Helping Students Become Independent

Teachers often say they want to help their students become independent learners. But a lot of the techniques you learn during teacher training or on the job, encourage dependence on the teacher. Students do not always come to class with study skills and increasingly, social skills either. The bleak choice is to do the heavy lifting for them to avoid problems in lessons or risk wasting time on non-subject specific skills.

I think it’s worth a shot to try to get them to leave the nest! Here are some skills that I like explicitly teaching at the start of a new term.

  • Using search engines

We call them ‘digital natives’ but they still try to write out full questions into Google. Show them how to get the most from their searches.

  • Looking things up in books

Instead of telling them what page you want them to turn to, tell them the topic of the lesson and give them 30 seconds to find the page and hold it up. (You might need to teach them how to use the table of contents and an index)

  • Communicating

Give students tasks where they need to describe diagrams to a partner and then the partner needs to copy them without seeing the book. Or they have to mime out ideas.

  • Time Management

Give them projects where they need to organise their own time. I find that the first couple of these end up in disaster (and involve deadline extensions) but after a few failed attempts, they get much better.

  • Being responsible

Give them a checklist at the start of every topic with the things you want them to learn. Give them five minutes every week to go through the checklist and mark when they learned something new. This pushes the responsibility onto the right person. If there are things that they need to work on, you can support them. However, you need to know what the problems are to be able to do that! You’re not psychic and tests only tell you so much.

Sometimes you get a bit of push back as students who are confused often want hand holding, but as long as you are being clear about your objectives and providing activities that help students attain them, be firm. You already got your certificates, your students need to do the work for theirs.

(Published first on ClassDojo’s Thought Partners blog)


Learned Helplessness in Teachers

Learned helplessness is when you figure out that no matter what you do you will never succeed, and so you stop trying.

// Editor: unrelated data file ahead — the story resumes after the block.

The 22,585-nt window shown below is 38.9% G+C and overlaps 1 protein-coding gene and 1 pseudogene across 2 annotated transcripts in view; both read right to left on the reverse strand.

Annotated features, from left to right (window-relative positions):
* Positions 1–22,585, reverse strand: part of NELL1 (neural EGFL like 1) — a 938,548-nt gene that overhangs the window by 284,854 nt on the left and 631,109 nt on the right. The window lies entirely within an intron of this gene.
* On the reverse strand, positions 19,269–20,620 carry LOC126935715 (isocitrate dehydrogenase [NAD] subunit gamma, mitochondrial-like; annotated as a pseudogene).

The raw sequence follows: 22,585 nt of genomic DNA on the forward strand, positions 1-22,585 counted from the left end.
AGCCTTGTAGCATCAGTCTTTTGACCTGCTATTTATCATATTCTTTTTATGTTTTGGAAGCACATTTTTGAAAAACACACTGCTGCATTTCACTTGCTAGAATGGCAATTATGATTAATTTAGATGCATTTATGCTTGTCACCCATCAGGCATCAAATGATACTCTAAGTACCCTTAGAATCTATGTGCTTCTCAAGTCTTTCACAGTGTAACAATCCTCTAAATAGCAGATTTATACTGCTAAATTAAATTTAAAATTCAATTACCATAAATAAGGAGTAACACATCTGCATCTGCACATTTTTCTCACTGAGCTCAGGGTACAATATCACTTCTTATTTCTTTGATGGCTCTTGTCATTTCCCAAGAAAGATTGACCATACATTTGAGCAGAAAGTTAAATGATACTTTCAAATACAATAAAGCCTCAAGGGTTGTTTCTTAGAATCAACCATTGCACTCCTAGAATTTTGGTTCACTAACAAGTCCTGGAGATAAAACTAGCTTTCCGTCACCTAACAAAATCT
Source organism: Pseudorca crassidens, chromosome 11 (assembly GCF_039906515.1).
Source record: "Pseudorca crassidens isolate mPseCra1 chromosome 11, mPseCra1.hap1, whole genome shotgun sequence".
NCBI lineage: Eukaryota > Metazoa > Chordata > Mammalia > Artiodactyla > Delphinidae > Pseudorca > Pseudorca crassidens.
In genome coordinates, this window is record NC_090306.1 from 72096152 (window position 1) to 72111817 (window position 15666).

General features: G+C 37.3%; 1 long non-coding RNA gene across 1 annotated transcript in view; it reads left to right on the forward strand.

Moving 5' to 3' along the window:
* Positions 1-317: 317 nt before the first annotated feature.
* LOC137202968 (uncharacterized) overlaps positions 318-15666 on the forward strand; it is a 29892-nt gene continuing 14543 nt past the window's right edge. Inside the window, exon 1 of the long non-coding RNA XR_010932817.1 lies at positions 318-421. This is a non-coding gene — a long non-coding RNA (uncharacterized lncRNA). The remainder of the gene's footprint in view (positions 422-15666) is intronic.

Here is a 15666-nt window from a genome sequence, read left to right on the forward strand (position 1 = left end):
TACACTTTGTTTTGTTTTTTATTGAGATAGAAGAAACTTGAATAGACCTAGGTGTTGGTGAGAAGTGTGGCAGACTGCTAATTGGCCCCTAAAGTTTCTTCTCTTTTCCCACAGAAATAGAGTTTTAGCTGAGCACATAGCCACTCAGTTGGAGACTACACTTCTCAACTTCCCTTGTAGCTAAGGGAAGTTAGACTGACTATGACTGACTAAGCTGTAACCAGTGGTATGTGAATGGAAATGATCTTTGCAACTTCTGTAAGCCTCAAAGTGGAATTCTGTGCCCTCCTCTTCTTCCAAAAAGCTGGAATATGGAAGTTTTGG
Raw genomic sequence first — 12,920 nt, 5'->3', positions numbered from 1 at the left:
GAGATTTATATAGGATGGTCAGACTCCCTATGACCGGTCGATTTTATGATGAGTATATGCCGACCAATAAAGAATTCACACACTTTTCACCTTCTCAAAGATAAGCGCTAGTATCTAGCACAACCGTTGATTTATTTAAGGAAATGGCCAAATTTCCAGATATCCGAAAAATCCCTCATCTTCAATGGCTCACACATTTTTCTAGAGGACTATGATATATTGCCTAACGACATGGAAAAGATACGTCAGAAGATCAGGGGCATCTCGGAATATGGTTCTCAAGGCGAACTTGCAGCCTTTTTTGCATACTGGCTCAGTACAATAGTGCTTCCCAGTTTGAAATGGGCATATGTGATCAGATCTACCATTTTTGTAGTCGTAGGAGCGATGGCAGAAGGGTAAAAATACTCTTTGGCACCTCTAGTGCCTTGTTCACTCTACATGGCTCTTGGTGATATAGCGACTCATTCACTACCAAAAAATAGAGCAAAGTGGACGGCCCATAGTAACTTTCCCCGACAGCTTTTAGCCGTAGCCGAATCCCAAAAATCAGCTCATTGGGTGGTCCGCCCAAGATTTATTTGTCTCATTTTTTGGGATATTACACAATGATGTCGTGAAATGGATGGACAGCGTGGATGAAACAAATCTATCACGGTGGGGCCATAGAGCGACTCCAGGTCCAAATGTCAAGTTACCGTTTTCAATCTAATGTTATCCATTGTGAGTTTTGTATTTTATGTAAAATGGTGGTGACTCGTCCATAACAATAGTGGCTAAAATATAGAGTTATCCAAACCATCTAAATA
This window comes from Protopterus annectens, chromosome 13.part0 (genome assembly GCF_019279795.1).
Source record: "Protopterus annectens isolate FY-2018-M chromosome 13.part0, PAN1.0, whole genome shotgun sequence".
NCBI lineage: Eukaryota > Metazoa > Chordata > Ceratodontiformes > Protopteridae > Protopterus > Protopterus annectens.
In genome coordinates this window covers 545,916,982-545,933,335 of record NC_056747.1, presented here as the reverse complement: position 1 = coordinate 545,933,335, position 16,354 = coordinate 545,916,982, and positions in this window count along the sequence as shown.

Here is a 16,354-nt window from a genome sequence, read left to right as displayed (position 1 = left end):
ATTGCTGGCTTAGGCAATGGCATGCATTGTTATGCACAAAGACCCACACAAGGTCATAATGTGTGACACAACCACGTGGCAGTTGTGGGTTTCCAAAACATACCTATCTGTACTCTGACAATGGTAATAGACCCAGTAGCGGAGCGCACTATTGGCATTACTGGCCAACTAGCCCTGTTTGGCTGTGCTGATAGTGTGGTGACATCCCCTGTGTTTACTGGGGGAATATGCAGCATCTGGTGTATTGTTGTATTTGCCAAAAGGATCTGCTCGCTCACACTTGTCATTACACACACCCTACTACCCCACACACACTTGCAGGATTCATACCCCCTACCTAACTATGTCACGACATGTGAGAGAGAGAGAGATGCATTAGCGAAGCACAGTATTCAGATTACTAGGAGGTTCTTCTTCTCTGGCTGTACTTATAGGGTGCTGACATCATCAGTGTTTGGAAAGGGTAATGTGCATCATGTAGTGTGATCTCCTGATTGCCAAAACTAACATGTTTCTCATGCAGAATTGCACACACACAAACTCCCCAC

In a classroom situation, the archetype is the student who comes over to the teacher every new step in their task, to check if they are doing it right. Or the student who just will not get started on an activity because they have learned there is no use in trying. There are plenty of articles about learned helplessness in classrooms from the students’ side. Learned helplessness also occurs from the teachers’ side but I have not seen much written about that. I have worked in a lot of schools where this was true, so I thought that was a bit surprising.

Learned Helplessness about Teaching

In one school, it was only the science department that had the problem. The air of defeat was around in every breaktime.

I finished a lesson on genetic disorders with my disaffected Y10s and they had listened and they had done all the activities and I thought ‘hell yeah! a breakthrough!” and I went upstairs and told a colleague “I think they’re starting to work for me… I think I finally have their attention!” and he said “No they aren’t. No you don’t” and laughed at me. He left teaching that year but I had to teach that class for another two years. He was ‘right’, it seems it was a fluke lesson.

Of course it was after that ‘pep talk’. How are you supposed to carry that enthusiastic energy through after something like that?

Learned Helplessness about workload

In another school, the science department was fine and the support for behavioural problems was a lot better, so the learned helplessness of the teachers was not about teaching and learning. We felt like we could solve the problems we had in the classroom but the staff room talk about management decisions was bleak and broken. Every lunch time we would discuss how ‘ridiculous’ some new decision or initiative was. Our workload was uncontrollable. The demands on us just kept increasing. No matter how much of ourselves we poured into our work, it was never enough. Burnout was inevitable and staff turnover was in turn ‘ridiculous’.

Learned Helplessness about Resources

My first ever school was interesting. It had been put in ‘special measures’ (one or two steps away from being closed completely for being terrible) and was re-building itself from the ground up. The head was inspirational and was trying to teach the teachers to trust themselves and feel they had agency. In that sticky transition, it was interesting to see which teachers could pull themselves through from feeling helpless to feeling professional.